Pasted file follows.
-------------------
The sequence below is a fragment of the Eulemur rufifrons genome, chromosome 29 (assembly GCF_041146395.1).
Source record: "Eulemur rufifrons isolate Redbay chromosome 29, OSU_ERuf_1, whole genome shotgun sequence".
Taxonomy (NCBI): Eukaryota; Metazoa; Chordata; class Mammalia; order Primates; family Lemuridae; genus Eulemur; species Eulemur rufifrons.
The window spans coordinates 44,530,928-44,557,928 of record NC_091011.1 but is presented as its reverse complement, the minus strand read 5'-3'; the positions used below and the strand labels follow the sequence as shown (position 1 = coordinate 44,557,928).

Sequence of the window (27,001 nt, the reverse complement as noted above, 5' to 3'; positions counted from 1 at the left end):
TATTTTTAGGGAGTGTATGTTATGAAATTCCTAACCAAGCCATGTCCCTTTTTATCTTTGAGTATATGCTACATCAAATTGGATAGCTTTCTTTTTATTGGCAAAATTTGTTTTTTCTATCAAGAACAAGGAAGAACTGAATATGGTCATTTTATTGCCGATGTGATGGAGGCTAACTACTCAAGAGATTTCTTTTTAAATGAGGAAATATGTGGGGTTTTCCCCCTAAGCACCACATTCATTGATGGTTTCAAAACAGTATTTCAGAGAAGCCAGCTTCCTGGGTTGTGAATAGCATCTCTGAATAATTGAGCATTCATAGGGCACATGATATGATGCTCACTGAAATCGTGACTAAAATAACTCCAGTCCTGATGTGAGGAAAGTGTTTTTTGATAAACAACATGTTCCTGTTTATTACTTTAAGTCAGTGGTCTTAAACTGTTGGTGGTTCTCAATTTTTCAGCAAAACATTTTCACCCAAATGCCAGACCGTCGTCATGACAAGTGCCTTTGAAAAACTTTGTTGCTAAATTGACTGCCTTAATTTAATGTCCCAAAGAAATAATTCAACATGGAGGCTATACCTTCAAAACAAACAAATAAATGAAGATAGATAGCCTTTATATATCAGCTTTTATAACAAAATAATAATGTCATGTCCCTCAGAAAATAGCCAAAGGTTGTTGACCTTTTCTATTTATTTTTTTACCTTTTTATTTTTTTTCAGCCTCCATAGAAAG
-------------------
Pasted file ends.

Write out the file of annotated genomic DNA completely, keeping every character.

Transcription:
The sequence below is a fragment of the Eulemur rufifrons genome, chromosome 29 (assembly GCF_041146395.1).
Source record: "Eulemur rufifrons isolate Redbay chromosome 29, OSU_ERuf_1, whole genome shotgun sequence".
Taxonomy (NCBI): Eukaryota; Metazoa; Chordata; class Mammalia; order Primates; family Lemuridae; genus Eulemur; species Eulemur rufifrons.
The window spans coordinates 44,530,928-44,557,928 of record NC_091011.1 but is presented as its reverse complement, the minus strand read 5'-3'; the positions used below and the strand labels follow the sequence as shown (position 1 = coordinate 44,557,928).

Sequence of the window (27,001 nt, the reverse complement as noted above, 5' to 3'; positions counted from 1 at the left end):
TATTTTTAGGGAGTGTATGTTATGAAATTCCTAACCAAGCCATGTCCCTTTTTATCTTTGAGTATATGCTACATCAAATTGGATAGCTTTCTTTTTATTGGCAAAATTTGTTTTTTCTATCAAGAACAAGGAAGAACTGAATATGGTCATTTTATTGCCGATGTGATGGAGGCTAACTACTCAAGAGATTTCTTTTTAAATGAGGAAATATGTGGGGTTTTCCCCCTAAGCACCACATTCATTGATGGTTTCAAAACAGTATTTCAGAGAAGCCAGCTTCCTGGGTTGTGAATAGCATCTCTGAATAATTGAGCATTCATAGGGCACATGATATGATGCTCACTGAAATCGTGACTAAAATAACTCCAGTCCTGATGTGAGGAAAGTGTTTTTTGATAAACAACATGTTCCTGTTTATTACTTTAAGTCAGTGGTCTTAAACTGTTGGTGGTTCTCAATTTTTCAGCAAAACATTTTCACCCAAATGCCAGACCGTCGTCATGACAAGTGCCTTTGAAAAACTTTGTTGCTAAATTGACTGCCTTAATTTAATGTCCCAAAGAAATAATTCAACATGGAGGCTATACCTTCAAAACAAACAAATAAATGAAGATAGATAGCCTTTATATATCAGCTTTTATAACAAAATAATAATGTCATGTCCCTCAGAAAATAGCCAAAGGTTGTTGACCTTTTCTATTTATTTTTTTACCTTTTTATTTTTTTTCAGCCTCCATAGAAAG